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Bootlegger Profile: George Remus, King of the Bootleggers

George Remus

When someone says “1920s America” you might automatically conjure images of wild parties, with flapper girls dancing and booze flowing. This is a fantastical image, like something you will see in the 2013 Baz Luhrmann movie The Great Gatsby. For one man, at least, this vision was not so far from reality. 

The King of the Bootleggers 

George Remus is known to history as the “King of the Bootleggers”, owing to the clever and careful schemes that made him the richest and most powerful man in Cincinnati, Ohio. Remus was famous for his flamboyant parties and was even said to have inspired the character of Jay Gatsby as written by F. Scott Fitzgerald. 

The story of George Remus’s life truly does read like a movie script. So, let’s take a look at who George Remus was, and why history remembers him as one of the most successful bootleggers of the Prohibition era. 

George Remus’s Early Life 

George Remus was born in Germany in 1878 to parents Frank and Marie. In 1882, the family emigrated from Germany to the United States, eventually settling in Chicago in 1885. 

Remus began working at his uncle’s pharmacy at age 14, and purchased the pharmacy from him in 1899. In that same year, he married and his daughter, Romola, was born in 1900. 

At the age of 24, Remus was disillusioned with his career and decided to retrain as a lawyer. He was appointed to the Chicago Bar in 1904 and began building a career as a criminal defense lawyer. 

One of Remus’s most famous cases was the defense of William Cheney Ellis in 1914. Ellis was accused of murdering his wife. George Remus employed a novelty defense strategy known as “transitory insanity”. This later evolved into what we know today as the “temporary insanity” defense. 

As Prohibition laws around the United States came into effect in the ensuing years, Remus found himself representing small-time bootleggers, whom he noticed were making huge amounts of money from their legal enterprises. As such, this young lawyer decided that maybe breaking the law, rather than practicing it, was the way to go.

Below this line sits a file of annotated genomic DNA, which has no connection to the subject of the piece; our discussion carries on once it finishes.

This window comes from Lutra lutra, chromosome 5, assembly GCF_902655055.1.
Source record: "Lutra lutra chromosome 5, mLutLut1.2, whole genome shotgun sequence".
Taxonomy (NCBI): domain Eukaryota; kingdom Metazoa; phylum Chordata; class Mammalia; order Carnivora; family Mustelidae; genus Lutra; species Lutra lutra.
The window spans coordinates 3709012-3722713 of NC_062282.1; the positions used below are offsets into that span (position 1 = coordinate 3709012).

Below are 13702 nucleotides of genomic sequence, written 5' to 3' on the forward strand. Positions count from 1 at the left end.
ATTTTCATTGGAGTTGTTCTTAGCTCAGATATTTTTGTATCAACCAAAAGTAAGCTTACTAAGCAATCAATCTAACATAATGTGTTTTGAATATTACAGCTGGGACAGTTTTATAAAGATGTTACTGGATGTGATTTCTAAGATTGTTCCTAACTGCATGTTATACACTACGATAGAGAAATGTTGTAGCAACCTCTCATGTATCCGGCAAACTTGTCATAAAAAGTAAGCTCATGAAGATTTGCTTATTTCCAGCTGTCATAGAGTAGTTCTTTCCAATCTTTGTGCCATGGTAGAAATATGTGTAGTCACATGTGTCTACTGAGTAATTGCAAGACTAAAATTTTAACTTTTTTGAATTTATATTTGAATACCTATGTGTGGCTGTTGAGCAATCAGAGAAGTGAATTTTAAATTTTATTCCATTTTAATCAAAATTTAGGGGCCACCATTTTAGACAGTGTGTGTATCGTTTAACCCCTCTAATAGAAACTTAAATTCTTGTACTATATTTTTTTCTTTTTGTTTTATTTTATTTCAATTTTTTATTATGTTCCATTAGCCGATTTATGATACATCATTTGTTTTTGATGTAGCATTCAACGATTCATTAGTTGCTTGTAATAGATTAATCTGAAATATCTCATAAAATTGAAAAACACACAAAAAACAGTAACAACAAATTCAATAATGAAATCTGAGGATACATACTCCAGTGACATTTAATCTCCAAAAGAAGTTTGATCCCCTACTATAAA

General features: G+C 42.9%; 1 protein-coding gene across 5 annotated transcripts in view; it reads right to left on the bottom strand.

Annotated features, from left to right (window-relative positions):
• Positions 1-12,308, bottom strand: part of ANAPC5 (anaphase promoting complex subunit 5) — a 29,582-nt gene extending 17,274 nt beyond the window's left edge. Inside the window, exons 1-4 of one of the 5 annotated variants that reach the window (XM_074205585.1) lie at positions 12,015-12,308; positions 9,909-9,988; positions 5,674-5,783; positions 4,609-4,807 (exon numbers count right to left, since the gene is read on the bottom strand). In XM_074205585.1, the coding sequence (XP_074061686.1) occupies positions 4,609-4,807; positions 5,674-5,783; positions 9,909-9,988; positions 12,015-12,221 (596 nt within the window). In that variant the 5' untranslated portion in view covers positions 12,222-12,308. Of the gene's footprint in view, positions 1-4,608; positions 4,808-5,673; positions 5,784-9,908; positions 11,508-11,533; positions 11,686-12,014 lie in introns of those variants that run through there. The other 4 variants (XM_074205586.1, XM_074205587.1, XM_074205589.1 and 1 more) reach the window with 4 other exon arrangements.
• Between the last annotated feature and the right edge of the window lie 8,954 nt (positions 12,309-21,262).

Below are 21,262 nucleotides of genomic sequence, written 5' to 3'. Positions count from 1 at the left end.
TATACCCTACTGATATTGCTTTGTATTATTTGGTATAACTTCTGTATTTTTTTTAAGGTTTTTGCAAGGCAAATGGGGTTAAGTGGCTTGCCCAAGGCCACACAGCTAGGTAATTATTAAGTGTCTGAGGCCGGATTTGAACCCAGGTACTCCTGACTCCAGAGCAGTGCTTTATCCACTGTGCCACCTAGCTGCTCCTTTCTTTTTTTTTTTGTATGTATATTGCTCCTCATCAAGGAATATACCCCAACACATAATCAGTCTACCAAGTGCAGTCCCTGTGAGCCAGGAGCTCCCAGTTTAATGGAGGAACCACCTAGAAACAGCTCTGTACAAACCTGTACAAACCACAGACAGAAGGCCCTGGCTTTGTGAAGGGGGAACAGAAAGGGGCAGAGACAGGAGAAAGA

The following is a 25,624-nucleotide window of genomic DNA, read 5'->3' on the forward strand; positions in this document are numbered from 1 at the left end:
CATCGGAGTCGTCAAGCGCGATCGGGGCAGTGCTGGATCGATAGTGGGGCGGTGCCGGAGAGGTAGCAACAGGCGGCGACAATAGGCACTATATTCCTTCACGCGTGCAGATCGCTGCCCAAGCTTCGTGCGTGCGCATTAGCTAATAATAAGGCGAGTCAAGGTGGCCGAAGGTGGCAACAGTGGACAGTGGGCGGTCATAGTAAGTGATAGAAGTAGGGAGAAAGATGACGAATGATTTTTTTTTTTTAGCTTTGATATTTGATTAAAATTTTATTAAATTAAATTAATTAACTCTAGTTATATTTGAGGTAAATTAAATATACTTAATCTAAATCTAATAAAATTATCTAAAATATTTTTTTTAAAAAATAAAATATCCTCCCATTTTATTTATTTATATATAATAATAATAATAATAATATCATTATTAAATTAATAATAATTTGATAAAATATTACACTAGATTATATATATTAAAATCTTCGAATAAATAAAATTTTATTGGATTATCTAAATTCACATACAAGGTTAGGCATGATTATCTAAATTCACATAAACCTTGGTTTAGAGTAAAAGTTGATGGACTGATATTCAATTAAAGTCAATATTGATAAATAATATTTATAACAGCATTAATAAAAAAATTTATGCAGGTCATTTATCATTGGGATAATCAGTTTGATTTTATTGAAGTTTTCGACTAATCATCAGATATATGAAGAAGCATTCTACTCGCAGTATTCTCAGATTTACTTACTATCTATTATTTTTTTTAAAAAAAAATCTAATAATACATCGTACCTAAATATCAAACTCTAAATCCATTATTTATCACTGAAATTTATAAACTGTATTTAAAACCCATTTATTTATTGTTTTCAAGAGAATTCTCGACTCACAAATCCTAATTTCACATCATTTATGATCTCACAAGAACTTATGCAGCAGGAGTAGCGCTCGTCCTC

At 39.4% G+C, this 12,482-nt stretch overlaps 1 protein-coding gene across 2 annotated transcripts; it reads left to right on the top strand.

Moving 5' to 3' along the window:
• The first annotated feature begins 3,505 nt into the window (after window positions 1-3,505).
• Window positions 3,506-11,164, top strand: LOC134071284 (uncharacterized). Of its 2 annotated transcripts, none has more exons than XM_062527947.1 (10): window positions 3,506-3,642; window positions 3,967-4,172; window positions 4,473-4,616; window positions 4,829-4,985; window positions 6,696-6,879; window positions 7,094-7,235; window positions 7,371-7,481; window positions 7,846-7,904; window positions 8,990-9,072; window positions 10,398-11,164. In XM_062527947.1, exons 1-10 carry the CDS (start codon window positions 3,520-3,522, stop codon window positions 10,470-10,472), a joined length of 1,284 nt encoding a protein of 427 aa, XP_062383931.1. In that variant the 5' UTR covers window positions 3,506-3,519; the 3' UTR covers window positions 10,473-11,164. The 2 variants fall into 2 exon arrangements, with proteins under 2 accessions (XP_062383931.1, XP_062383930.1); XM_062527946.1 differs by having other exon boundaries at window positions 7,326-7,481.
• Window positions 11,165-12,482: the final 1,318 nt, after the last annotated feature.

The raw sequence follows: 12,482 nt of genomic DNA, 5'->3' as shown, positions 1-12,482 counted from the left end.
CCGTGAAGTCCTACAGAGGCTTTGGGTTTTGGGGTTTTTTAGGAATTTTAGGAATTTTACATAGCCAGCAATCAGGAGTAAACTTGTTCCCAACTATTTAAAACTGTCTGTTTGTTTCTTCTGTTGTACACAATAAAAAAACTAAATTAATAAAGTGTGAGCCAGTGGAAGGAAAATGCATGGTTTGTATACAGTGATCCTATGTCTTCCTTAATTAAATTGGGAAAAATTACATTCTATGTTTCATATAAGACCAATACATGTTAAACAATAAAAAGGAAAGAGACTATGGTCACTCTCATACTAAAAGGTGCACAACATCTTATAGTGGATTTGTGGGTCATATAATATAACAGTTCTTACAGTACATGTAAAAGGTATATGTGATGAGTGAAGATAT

George Remus’s Criminal Plan

George Remus planned to acquire bonded warehouses for access to illicit spirits.

Being trained in the field of law, Remus decided that his best way of succeeding in the bootlegging business was to exploit a loophole in the recently enacted Volstead Act (or National Prohibition Act). The act was drafted by Wayne Wheeler, the leader of the Anti-Saloon League – an influential organisation of the temperance movement. It provided the rules for enforcement of the nationwide alcohol ban. 

Remus studied the act in great detail and found the loophole that he was looking for. In Title II Section 6 of the Volstead Act it is said that “[n]o one shall manufacture, sell, purchase, transport, or prescribe any liquor without first obtaining a permit from the commissioner so to do, except that a person may, without a permit, purchase and use liquor or medicinal purposes […]”. Additionally, the act stated that “nothing in this Act shall prohibit the purchase and sale of warehouse receipts covering distilled spirits on deposit in Government bonded warehouses […]”. 

All of the above meant that Remus’s pharmaceutical knowledge would be very useful indeed. George Remus devised a cunning plan. First, he would set up a drug company, so that he had a legal reason to order and receive liquor. Then, he would set up his own transport company to ship the liquor. 

And finally, he would purchase Government bonded warehouses, all filled to the brim with liquor. Once these pieces were in place, Remus planned to ship the liquor from the warehouses to his so-called drug company but hijack his own shipments on the way. This way, he could sell the “stolen” whiskey for a huge profit. 

The Most Powerful Man In Cincinnati 

Chicago was the hub of bootlegging activity as early as 1919. As such, George Remus decided to set up his criminal enterprise elsewhere. Somewhere he could take a monopoly on such a business. 

It just so happened that there were a huge number of Government bonded warehouses surrounding Cincinnati, Ohio, containing around 80% of all pre-prohibition liquor. And so, Remus left his wife and moved to Cincinnati with his new girlfriend, Imogene Holmes, whom he married soon after. 

In Cincinnati, Remus began to build his criminal enterprises; his transport and drug businesses were set up, he called in favours with federal associates in order to obtain the permits he needed, and he purchased a farm called Death Valley where he could store the whiskey.